Wednesday, 5 January 2011

The waiting never stops, and: We Are All In This Together

AL Kennedy is Living Proof that the trauma of being a writer never quite ends. By whichever measure you gauge success, the job of being a writer comes with its very own set of particularly distressing pay and conditions. Even Stephen King - yes, STEPHEN KING - sometimes wistfully thinks about getting a job in a garden centre. In today's Guardian, AL Kennedy is articulate on the matter of waiting during the Christmas holidays, hoping to hear back from her editor over a book which took her three years to write.

"This is only the 13th time that I have footled about, gone for walks, tried to start other things, sketched hollow-sounding plans for the coming months, stared blackly at the ceiling and generally failed to avoid the constant, low-level nausea generated by waiting to hear.... try to imagine one of those insultingly-lengthy TV elimination round pauses which somehow elongates over days or weeks, blends with your driving test outcome, the announcements of every important exam result upon which you have ever relied, every time you've asked someone lovely to have a coffee, or hold your hand, or subject you to intimate forms of relaxation and every naked-on-the-roof-of-Sydney-Opera-House-while-your-parents-and-in-laws-and-primary-school-teachers-render-you-in-watercolours anxiety dream you've ever had. Only it's less pleasant than that."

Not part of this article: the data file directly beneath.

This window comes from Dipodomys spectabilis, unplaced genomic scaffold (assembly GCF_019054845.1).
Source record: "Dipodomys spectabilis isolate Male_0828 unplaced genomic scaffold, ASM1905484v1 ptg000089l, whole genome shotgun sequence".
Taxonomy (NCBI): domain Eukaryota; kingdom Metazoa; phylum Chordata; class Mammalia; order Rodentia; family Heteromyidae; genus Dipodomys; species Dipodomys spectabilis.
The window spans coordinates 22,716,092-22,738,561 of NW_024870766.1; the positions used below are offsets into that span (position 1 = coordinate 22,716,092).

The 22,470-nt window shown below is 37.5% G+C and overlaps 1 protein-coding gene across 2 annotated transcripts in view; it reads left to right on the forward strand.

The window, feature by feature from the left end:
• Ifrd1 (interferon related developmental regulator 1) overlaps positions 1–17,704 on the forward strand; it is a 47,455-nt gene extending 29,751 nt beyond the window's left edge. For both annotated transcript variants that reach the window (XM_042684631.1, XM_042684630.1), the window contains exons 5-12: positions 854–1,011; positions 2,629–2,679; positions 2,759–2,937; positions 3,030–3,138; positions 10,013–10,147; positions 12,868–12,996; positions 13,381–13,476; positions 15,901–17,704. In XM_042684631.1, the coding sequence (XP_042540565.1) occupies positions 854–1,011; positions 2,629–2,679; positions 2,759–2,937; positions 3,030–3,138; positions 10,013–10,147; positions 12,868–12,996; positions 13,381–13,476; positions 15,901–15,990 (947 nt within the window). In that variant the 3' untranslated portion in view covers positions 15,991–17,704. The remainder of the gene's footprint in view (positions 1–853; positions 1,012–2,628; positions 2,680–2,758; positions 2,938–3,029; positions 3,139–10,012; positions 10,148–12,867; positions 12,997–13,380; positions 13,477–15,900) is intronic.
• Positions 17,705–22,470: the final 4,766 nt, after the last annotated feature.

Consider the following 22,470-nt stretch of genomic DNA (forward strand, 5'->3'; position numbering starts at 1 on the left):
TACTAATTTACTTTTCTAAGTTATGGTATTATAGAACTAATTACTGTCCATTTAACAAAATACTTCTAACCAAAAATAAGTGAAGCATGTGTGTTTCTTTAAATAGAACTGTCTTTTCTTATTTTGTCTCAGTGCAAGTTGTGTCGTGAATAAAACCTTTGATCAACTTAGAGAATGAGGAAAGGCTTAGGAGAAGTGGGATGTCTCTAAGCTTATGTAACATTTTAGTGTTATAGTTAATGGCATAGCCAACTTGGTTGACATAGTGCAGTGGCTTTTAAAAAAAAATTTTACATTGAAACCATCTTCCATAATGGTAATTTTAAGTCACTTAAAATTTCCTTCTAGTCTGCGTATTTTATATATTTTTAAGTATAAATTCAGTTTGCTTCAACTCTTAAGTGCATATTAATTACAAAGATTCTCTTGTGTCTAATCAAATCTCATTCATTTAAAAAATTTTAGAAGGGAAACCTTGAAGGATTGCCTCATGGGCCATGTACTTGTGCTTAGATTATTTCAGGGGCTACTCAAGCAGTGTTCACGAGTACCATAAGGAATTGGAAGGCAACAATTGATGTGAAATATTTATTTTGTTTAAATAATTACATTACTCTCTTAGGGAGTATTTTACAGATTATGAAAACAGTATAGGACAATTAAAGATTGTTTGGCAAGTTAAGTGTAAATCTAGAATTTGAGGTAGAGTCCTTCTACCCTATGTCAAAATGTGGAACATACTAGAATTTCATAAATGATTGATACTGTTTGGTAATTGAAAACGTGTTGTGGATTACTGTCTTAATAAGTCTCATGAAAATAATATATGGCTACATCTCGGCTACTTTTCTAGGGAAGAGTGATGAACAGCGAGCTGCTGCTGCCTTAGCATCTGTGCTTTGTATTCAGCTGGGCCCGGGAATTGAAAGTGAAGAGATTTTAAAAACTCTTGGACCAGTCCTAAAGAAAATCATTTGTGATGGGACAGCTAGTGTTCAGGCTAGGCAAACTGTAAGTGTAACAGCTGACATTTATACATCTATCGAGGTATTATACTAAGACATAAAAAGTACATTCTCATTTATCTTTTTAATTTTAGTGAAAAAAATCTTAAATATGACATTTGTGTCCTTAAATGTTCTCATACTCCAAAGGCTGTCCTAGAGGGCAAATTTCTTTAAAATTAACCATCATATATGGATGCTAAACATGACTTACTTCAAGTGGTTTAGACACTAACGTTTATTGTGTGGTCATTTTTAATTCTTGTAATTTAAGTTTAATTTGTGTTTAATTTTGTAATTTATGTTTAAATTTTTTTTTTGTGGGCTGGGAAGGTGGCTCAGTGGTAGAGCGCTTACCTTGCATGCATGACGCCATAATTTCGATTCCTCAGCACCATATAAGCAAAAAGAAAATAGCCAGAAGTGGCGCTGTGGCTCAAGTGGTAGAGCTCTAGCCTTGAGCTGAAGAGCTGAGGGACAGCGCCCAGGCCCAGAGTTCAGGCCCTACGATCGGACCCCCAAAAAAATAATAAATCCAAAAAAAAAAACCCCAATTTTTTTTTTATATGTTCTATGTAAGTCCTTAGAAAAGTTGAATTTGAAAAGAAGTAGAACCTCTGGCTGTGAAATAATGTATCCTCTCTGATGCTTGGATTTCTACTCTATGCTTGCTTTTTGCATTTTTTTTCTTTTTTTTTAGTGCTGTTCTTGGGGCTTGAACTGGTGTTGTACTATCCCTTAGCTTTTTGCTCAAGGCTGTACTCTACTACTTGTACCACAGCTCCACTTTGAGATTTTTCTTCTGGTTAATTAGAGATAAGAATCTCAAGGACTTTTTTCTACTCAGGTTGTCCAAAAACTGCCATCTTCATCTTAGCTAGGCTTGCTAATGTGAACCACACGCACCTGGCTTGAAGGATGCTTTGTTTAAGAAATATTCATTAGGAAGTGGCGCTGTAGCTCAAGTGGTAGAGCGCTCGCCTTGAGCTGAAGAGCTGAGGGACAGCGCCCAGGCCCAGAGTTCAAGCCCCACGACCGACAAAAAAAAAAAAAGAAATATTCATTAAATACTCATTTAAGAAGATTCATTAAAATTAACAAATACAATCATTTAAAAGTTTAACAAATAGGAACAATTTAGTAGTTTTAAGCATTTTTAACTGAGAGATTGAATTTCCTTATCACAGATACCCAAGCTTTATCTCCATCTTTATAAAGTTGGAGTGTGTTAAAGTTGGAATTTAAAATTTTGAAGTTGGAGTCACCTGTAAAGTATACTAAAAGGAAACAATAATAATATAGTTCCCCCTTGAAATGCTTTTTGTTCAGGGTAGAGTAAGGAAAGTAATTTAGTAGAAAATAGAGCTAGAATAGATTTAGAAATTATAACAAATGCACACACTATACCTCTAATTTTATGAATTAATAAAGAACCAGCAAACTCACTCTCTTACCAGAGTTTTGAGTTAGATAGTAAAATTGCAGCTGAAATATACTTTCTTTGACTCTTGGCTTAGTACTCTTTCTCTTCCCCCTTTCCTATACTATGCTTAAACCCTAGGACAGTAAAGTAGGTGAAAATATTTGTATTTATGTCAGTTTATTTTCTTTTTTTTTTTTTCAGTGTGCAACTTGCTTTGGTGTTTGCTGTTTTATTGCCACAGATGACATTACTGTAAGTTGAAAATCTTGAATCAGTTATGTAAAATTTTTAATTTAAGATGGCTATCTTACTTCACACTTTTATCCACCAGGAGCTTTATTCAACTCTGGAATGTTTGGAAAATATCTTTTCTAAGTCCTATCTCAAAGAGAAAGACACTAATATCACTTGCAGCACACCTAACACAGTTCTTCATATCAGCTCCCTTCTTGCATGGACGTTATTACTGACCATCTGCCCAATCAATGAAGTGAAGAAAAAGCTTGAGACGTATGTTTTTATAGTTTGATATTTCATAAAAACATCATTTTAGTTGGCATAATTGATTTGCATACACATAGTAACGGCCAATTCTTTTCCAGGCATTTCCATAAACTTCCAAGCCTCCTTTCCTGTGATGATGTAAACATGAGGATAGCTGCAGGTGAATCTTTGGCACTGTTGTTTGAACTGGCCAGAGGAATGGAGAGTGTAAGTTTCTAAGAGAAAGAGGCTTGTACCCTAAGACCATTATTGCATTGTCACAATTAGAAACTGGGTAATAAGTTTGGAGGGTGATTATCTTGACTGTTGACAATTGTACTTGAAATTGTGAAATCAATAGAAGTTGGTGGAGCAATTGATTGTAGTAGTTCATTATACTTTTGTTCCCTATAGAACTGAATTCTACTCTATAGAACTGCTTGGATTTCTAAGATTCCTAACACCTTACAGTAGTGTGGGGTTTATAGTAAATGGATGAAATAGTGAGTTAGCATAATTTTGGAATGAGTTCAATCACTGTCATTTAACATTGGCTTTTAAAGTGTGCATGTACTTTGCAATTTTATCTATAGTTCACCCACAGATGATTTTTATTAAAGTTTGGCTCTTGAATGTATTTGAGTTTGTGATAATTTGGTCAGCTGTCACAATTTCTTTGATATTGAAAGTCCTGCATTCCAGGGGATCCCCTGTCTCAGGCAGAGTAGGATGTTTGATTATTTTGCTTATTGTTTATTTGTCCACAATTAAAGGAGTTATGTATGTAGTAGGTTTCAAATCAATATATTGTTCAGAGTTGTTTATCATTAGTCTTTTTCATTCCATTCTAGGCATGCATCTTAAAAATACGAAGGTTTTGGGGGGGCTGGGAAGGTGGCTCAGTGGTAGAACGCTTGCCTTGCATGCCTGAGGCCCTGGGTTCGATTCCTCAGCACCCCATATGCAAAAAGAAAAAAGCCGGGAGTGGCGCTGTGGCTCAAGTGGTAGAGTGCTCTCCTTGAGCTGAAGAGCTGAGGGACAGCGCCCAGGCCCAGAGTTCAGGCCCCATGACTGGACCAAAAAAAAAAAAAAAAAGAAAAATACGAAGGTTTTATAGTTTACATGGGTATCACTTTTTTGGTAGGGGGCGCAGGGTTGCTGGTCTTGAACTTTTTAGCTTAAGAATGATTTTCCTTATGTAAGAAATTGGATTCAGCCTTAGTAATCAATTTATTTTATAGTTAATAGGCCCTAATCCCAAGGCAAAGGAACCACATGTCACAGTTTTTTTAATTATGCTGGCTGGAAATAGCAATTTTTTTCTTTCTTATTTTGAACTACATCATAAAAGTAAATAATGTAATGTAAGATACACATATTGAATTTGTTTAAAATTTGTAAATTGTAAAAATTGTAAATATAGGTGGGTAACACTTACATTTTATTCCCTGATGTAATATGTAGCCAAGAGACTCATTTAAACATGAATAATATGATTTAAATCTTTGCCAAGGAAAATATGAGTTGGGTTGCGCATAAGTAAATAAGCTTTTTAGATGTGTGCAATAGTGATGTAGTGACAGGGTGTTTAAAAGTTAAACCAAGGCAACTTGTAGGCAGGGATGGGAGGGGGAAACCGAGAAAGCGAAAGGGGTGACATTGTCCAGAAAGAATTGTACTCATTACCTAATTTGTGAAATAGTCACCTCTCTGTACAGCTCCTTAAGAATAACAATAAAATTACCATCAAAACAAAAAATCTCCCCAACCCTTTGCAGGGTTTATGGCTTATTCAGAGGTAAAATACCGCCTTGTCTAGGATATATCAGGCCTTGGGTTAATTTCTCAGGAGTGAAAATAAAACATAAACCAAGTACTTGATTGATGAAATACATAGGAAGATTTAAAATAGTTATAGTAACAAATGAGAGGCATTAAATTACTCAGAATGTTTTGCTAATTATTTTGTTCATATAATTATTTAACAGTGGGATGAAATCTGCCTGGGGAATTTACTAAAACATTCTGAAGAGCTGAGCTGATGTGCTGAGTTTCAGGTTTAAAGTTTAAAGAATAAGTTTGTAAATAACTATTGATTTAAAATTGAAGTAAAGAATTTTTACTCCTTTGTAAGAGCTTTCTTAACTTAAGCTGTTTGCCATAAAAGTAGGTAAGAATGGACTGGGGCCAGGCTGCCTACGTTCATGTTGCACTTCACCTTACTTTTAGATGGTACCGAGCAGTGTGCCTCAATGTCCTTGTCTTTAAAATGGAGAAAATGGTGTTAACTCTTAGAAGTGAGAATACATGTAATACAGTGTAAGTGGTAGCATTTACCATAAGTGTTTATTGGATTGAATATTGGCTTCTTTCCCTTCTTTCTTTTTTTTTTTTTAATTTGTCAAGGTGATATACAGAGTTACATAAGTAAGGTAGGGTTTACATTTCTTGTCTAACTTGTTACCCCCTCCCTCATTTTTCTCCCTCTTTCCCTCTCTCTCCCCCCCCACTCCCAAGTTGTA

Published writers are often heard to pipe up that "being published isn't all it's cracked up to be". Here, in the full article, AL Kennedy explains exactly why.. You're still skint all the time. You're still in the waiting game. And you still can't get anybody to return any of your phone calls.

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Noah is making an appearance at Fictions of Every Kind: Cuts on Tuesday March 22nd. Looks like he's getting his teeth into the theme already! Good work, Noah.

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